A roundup of the most notable CBA news and notes for mid-May 2012.
Back in January, NHL fans were assured initial negotiations regarding the next round of NHL collective bargaining would begin following the All-Star Game.
That subsequently changed to a vague point later in the regular season,to some point following the Stanley Cup Playoffs
It’s believed there’s been some quiet talk behind the scenes between the two sides , but the real negotiations probably won’t start until mid-July at the earliest, allowing time for the NHL Awards, entry draft weekend, and the opening week of unrestricted free agency.
In mid-March, NHL Commissioner Gary Bettman professed to be unconcerned (“I’m not worried. At all”) over when negotiations would start, saying his side was ready whenever the PA was ready to talk.
Later in March, player agents Allan Walsh and Kurt Overhardt spoke with SI.com regarding the potential issues which could be raised during negotiations, including rumors the league could seek to reduce the players’ share of revenues.
As the two sides haven’t formally opened talks, Walsh didn’t specify what the issues could be, but suggested they could be complex.
Overhardt believed the team owners could attempt to reduce the players’ share of revenue. He said the players he’s spoken with claimed they didn’t want to accept another revenue reduction after giving back so much following the previous lockout.
Both agents were unwilling to say there could be another lengthy lockout, but admitted telling their clients to prepare financially for the worst, though they’re not telling them to prepare to play hockey in Europe next season.
Certainly sounds grim, though in preparing their clients for the possibility of the worst case scenario, the agents are only doing their jobs.
Glimmers of hope, however, were heard in late-April, when Pittsburgh Penguins defenseman (and team PA rep) Brooks Orpik expressed optimism a deal could be done without the loss of a season.
He noted the team had “quite a few” unpublicized, well-attended PA meetings, adding there was “more communication between the two sides than most people are aware of”.
Orpik went on to say he believed both sides were “pretty optimistic” a deal could get done, noting there’s too much to lose to have another work stoppage.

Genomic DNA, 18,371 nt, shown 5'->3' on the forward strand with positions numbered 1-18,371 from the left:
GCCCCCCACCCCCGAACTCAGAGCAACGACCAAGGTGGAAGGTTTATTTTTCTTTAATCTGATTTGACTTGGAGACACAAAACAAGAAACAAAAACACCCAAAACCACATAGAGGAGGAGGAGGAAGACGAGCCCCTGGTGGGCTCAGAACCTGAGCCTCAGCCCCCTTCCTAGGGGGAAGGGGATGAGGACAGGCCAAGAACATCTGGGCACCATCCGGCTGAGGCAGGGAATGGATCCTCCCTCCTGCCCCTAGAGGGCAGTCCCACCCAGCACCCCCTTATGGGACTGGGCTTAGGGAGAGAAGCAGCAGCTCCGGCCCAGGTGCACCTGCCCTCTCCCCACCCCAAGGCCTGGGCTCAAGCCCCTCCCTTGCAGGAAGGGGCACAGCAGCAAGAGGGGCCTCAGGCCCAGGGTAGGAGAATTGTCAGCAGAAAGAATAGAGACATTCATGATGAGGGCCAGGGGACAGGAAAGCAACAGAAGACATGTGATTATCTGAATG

That optimism was shared two days later by Bruins GM Peter Chiarelli and forward Shawn Thornton.
Chiarelli pointed out the absence of a “doom and gloom” atmosphere compared to the lead-up to the previous round of CBA talks, while Thornton said he liked playing under the current system.
While Thornton isn’t keen about talk of another rollback, especially considering the 24 percent give-back the players swallowed following the previous lockout, he also doesn’t want to go through another long work stoppage.
Bruins player rep Dan Paille, meanwhile, expressed confidence players would be in training camp in September and next season should start on time.
“For me, I think it should be pretty clear that we’ll have a season next year”, said Paille.
Hooray! Huzzah! Let the joy bells ring! No lockout, no strike, nothing to see hear, go about your summer, nothing to worry about.
Well, not so fast.
Josh Yohe of the Pittsburgh Tribune-Review claimed “many players” are expecting the start of next season to be delayed, that they suspect the owners – unlike eight years ago – aren’t on the same page, the NHLPA was told the league has no data relating to divisional realignment, and the Penguins front office is adamant the salary cap remain in place.
A recent headline on Forbes.com asked, “Will (NHLPA director) Donald Fehr Spoil the NHL Party?”.
The piece acknowledged Fehr, though opposed to a salary cap in any form, won’t attempt to eliminate the NHL’s current cap system, but he could try to “carve out more exceptions to the cap and loosening limits on contract lengths”, as well as push for an end to the hated escrow clause.
The article’s author, Tom van Riper, ended on an optimistic note, suggesting Fehr is a deal maker who’ll try to get the best deal he can for the players, advising the league they’d “do well to hang onto what they’ve got”, which is to keep the league’s current resurgence in TV ratings going.
With the NHL set to post a league-high record of $3.2 billion in revenues, a 195 percent increase over the 2003-04 season (the last before the current CBA), it’s little wonder the players aren’t keen to consider any attempt by the league to further reduce their share.